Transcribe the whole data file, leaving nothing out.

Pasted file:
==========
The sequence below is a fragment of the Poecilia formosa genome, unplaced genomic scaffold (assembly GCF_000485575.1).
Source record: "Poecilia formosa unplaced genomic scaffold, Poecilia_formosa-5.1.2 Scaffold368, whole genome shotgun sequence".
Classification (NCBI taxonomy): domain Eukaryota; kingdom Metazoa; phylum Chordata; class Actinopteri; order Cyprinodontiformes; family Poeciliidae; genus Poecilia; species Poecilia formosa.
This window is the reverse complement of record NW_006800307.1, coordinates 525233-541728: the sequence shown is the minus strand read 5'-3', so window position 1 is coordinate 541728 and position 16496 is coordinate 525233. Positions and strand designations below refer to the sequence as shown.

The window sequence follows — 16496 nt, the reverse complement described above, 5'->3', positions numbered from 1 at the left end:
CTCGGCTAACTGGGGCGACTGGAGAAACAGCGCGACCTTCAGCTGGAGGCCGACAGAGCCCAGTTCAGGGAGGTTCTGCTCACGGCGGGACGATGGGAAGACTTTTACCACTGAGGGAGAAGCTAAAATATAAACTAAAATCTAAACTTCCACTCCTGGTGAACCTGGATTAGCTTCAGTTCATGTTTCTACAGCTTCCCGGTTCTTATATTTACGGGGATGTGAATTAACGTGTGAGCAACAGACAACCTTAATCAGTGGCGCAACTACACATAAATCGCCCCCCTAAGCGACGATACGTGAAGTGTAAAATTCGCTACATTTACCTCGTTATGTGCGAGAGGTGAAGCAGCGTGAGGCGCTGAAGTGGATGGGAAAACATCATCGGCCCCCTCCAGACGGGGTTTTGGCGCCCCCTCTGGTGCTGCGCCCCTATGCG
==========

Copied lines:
The sequence below is a fragment of the Poecilia formosa genome, unplaced genomic scaffold (assembly GCF_000485575.1).
Source record: "Poecilia formosa unplaced genomic scaffold, Poecilia_formosa-5.1.2 Scaffold368, whole genome shotgun sequence".
Classification (NCBI taxonomy): domain Eukaryota; kingdom Metazoa; phylum Chordata; class Actinopteri; order Cyprinodontiformes; family Poeciliidae; genus Poecilia; species Poecilia formosa.
This window is the reverse complement of record NW_006800307.1, coordinates 525233-541728: the sequence shown is the minus strand read 5'-3', so window position 1 is coordinate 541728 and position 16496 is coordinate 525233. Positions and strand designations below refer to the sequence as shown.

The window sequence follows — 16496 nt, the reverse complement described above, 5'->3', positions numbered from 1 at the left end:
CTCGGCTAACTGGGGCGACTGGAGAAACAGCGCGACCTTCAGCTGGAGGCCGACAGAGCCCAGTTCAGGGAGGTTCTGCTCACGGCGGGACGATGGGAAGACTTTTACCACTGAGGGAGAAGCTAAAATATAAACTAAAATCTAAACTTCCACTCCTGGTGAACCTGGATTAGCTTCAGTTCATGTTTCTACAGCTTCCCGGTTCTTATATTTACGGGGATGTGAATTAACGTGTGAGCAACAGACAACCTTAATCAGTGGCGCAACTACACATAAATCGCCCCCCTAAGCGACGATACGTGAAGTGTAAAATTCGCTACATTTACCTCGTTATGTGCGAGAGGTGAAGCAGCGTGAGGCGCTGAAGTGGATGGGAAAACATCATCGGCCCCCTCCAGACGGGGTTTTGGCGCCCCCTCTGGTGCTGCGCCCCTATGCG